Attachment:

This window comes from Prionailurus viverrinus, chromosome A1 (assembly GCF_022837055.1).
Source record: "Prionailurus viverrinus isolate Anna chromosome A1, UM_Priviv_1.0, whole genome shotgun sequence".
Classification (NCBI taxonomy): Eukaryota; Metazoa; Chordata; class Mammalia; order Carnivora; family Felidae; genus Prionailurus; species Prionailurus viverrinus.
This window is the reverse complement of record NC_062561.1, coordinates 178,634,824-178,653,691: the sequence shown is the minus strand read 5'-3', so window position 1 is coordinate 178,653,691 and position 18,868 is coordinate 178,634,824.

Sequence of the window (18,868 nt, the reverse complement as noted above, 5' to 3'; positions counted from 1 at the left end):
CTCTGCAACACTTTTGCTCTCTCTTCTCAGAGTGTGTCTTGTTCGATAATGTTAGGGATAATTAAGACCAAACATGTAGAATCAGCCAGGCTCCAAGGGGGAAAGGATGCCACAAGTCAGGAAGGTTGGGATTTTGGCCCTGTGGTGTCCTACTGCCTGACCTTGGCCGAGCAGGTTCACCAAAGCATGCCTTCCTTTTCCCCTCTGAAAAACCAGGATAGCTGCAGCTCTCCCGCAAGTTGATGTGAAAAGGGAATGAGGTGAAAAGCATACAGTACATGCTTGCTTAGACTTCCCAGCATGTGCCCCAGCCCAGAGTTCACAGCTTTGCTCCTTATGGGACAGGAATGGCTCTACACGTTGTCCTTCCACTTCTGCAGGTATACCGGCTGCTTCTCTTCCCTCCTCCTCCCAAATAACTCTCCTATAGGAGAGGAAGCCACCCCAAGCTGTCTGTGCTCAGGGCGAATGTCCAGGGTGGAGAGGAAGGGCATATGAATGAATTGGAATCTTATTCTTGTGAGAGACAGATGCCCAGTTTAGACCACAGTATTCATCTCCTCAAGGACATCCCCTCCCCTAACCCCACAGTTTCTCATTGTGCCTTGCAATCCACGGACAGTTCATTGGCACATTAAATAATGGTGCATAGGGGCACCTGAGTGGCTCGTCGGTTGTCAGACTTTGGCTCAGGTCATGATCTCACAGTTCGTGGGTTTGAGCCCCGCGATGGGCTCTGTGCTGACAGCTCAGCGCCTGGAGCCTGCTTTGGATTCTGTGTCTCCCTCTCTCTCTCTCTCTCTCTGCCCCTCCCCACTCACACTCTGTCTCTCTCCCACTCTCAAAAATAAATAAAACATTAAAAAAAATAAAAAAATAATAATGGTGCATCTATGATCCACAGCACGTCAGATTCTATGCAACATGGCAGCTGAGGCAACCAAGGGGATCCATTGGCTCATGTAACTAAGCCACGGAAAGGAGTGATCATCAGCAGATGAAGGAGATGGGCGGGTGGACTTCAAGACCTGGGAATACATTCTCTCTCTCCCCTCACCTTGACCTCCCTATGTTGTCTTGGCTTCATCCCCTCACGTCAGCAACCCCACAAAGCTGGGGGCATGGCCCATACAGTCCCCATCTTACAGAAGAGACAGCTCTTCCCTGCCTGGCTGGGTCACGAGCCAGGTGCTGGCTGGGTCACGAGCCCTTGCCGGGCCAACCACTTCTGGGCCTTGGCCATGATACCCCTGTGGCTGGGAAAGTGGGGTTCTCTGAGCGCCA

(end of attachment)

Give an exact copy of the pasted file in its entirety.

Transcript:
This window comes from Prionailurus viverrinus, chromosome A1 (assembly GCF_022837055.1).
Source record: "Prionailurus viverrinus isolate Anna chromosome A1, UM_Priviv_1.0, whole genome shotgun sequence".
Classification (NCBI taxonomy): Eukaryota; Metazoa; Chordata; class Mammalia; order Carnivora; family Felidae; genus Prionailurus; species Prionailurus viverrinus.
This window is the reverse complement of record NC_062561.1, coordinates 178,634,824-178,653,691: the sequence shown is the minus strand read 5'-3', so window position 1 is coordinate 178,653,691 and position 18,868 is coordinate 178,634,824.

Sequence of the window (18,868 nt, the reverse complement as noted above, 5' to 3'; positions counted from 1 at the left end):
CTCTGCAACACTTTTGCTCTCTCTTCTCAGAGTGTGTCTTGTTCGATAATGTTAGGGATAATTAAGACCAAACATGTAGAATCAGCCAGGCTCCAAGGGGGAAAGGATGCCACAAGTCAGGAAGGTTGGGATTTTGGCCCTGTGGTGTCCTACTGCCTGACCTTGGCCGAGCAGGTTCACCAAAGCATGCCTTCCTTTTCCCCTCTGAAAAACCAGGATAGCTGCAGCTCTCCCGCAAGTTGATGTGAAAAGGGAATGAGGTGAAAAGCATACAGTACATGCTTGCTTAGACTTCCCAGCATGTGCCCCAGCCCAGAGTTCACAGCTTTGCTCCTTATGGGACAGGAATGGCTCTACACGTTGTCCTTCCACTTCTGCAGGTATACCGGCTGCTTCTCTTCCCTCCTCCTCCCAAATAACTCTCCTATAGGAGAGGAAGCCACCCCAAGCTGTCTGTGCTCAGGGCGAATGTCCAGGGTGGAGAGGAAGGGCATATGAATGAATTGGAATCTTATTCTTGTGAGAGACAGATGCCCAGTTTAGACCACAGTATTCATCTCCTCAAGGACATCCCCTCCCCTAACCCCACAGTTTCTCATTGTGCCTTGCAATCCACGGACAGTTCATTGGCACATTAAATAATGGTGCATAGGGGCACCTGAGTGGCTCGTCGGTTGTCAGACTTTGGCTCAGGTCATGATCTCACAGTTCGTGGGTTTGAGCCCCGCGATGGGCTCTGTGCTGACAGCTCAGCGCCTGGAGCCTGCTTTGGATTCTGTGTCTCCCTCTCTCTCTCTCTCTCTCTGCCCCTCCCCACTCACACTCTGTCTCTCTCCCACTCTCAAAAATAAATAAAACATTAAAAAAAATAAAAAAATAATAATGGTGCATCTATGATCCACAGCACGTCAGATTCTATGCAACATGGCAGCTGAGGCAACCAAGGGGATCCATTGGCTCATGTAACTAAGCCACGGAAAGGAGTGATCATCAGCAGATGAAGGAGATGGGCGGGTGGACTTCAAGACCTGGGAATACATTCTCTCTCTCCCCTCACCTTGACCTCCCTATGTTGTCTTGGCTTCATCCCCTCACGTCAGCAACCCCACAAAGCTGGGGGCATGGCCCATACAGTCCCCATCTTACAGAAGAGACAGCTCTTCCCTGCCTGGCTGGGTCACGAGCCAGGTGCTGGCTGGGTCACGAGCCCTTGCCGGGCCAACCACTTCTGGGCCTTGGCCATGATACCCCTGTGGCTGGGAAAGTGGGGTTCTCTGAGCGCCA